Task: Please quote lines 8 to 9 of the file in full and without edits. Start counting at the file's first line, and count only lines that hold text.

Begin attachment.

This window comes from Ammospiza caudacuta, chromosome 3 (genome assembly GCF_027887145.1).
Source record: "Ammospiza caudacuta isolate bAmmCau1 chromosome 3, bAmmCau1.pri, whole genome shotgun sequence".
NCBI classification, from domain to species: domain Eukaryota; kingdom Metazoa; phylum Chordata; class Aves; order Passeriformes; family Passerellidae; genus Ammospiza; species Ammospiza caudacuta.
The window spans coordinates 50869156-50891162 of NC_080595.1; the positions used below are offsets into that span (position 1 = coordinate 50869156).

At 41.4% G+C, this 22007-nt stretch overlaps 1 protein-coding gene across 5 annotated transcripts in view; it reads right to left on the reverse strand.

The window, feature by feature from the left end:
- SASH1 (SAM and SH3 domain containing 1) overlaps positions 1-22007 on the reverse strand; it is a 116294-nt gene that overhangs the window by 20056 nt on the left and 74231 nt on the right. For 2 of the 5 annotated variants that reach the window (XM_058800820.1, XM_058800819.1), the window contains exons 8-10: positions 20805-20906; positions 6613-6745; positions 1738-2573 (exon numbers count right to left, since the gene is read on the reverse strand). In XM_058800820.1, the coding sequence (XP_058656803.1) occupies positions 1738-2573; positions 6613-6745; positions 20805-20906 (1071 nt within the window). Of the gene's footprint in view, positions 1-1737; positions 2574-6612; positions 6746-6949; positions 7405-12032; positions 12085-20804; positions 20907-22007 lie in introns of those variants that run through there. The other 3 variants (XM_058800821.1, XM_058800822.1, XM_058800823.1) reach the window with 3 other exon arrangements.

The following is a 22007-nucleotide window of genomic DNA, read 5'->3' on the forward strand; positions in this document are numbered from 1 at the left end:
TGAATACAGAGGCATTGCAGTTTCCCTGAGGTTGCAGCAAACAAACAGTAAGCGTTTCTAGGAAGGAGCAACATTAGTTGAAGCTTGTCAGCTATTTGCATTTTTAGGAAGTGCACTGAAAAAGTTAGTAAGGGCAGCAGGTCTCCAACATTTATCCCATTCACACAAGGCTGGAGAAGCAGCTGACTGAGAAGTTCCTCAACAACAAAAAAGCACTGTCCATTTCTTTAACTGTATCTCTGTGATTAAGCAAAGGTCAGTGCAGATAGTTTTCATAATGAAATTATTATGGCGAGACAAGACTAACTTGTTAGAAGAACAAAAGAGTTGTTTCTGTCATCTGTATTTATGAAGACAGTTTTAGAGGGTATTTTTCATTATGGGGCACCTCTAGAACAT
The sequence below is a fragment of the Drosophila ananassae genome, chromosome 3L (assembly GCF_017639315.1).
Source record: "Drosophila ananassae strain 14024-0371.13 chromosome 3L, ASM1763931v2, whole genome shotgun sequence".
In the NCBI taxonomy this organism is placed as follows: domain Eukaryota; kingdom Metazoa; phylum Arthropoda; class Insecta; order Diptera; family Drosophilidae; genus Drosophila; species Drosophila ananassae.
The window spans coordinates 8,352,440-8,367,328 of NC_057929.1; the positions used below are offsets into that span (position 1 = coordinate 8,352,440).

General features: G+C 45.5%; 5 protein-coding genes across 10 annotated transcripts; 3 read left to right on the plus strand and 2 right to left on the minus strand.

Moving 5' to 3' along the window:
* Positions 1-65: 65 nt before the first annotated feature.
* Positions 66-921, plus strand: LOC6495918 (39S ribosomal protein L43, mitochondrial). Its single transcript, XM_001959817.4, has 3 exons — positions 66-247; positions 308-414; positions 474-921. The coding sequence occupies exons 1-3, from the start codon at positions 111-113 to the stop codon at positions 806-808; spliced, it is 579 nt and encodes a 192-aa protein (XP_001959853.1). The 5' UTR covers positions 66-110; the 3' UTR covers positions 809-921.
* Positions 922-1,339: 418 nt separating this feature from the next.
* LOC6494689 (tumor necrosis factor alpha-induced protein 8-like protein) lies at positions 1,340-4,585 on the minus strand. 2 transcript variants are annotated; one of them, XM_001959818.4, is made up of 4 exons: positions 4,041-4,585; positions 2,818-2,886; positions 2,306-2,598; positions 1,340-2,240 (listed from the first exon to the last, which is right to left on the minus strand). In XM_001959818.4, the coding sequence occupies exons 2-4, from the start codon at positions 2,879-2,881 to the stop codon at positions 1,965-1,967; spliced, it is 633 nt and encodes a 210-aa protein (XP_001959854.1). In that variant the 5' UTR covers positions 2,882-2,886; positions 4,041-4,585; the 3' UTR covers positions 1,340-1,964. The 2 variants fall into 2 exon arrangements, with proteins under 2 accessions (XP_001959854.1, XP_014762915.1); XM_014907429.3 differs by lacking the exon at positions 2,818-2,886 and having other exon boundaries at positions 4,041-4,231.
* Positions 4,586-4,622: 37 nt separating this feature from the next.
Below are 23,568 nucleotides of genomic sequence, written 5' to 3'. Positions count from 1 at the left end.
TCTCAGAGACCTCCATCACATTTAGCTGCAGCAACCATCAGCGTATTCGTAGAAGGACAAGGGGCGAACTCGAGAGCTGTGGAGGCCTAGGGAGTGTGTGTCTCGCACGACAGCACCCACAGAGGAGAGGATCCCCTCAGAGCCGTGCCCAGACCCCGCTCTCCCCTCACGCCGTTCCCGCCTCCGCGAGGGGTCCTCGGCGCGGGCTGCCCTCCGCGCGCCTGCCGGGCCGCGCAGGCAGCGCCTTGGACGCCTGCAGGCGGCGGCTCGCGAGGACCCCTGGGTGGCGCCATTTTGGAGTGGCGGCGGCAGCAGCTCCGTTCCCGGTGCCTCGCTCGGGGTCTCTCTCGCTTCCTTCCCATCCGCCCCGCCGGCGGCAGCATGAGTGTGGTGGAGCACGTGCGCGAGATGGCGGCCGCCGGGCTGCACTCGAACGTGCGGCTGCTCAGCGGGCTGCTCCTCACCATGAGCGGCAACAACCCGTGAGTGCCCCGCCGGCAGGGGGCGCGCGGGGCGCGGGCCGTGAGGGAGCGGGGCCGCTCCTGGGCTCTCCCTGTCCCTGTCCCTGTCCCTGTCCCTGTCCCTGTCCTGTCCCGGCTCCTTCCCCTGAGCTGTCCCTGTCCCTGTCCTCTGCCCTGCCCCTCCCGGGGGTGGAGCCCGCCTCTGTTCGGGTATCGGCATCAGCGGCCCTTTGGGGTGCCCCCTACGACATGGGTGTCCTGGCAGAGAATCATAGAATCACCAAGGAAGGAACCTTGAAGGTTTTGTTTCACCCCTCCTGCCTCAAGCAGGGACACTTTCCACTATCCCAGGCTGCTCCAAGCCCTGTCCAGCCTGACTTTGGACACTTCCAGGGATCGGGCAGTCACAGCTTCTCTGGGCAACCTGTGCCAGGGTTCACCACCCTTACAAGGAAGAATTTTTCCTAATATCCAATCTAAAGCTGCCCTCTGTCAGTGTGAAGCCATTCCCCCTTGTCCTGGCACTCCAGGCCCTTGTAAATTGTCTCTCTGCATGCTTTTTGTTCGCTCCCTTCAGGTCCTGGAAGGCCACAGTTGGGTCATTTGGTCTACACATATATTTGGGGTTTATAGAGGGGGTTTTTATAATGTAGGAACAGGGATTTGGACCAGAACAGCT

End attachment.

The following is a 22007-nucleotide window of genomic DNA, read 5'->3' on the forward strand; positions in this document are numbered from 1 at the left end:
TGAATACAGAGGCATTGCAGTTTCCCTGAGGTTGCAGCAAACAAACAGTAAGCGTTTCTAGGAAGGAGCAACATTAGTTGAAGCTTGTCAGCTATTTGCATTTTTAGGAAGTGCACTGAAAAAGTTAGTAAGGGCAGCAGGTCTCCAACATTTATCCCATTCACACAAGGCTGGAGAAGCAGCTGACTGAGAAGTTCCTCAACAACAAAAAAGCACTGTCCATTTCTTTAACTGTATCTCTGTGATTAAGCAAAGGTCAGTGCAGATAGTTTTCATAATGAAATTATTATGGCGAGACAAGACTAACTTGTTAGAAGAACAAAAGAGTTGTTTCTGTCATCTGTATTTATGAAGACAGTTTTAGAGGGTATTTTTCATTATGGGGCACCTCTAGAACAT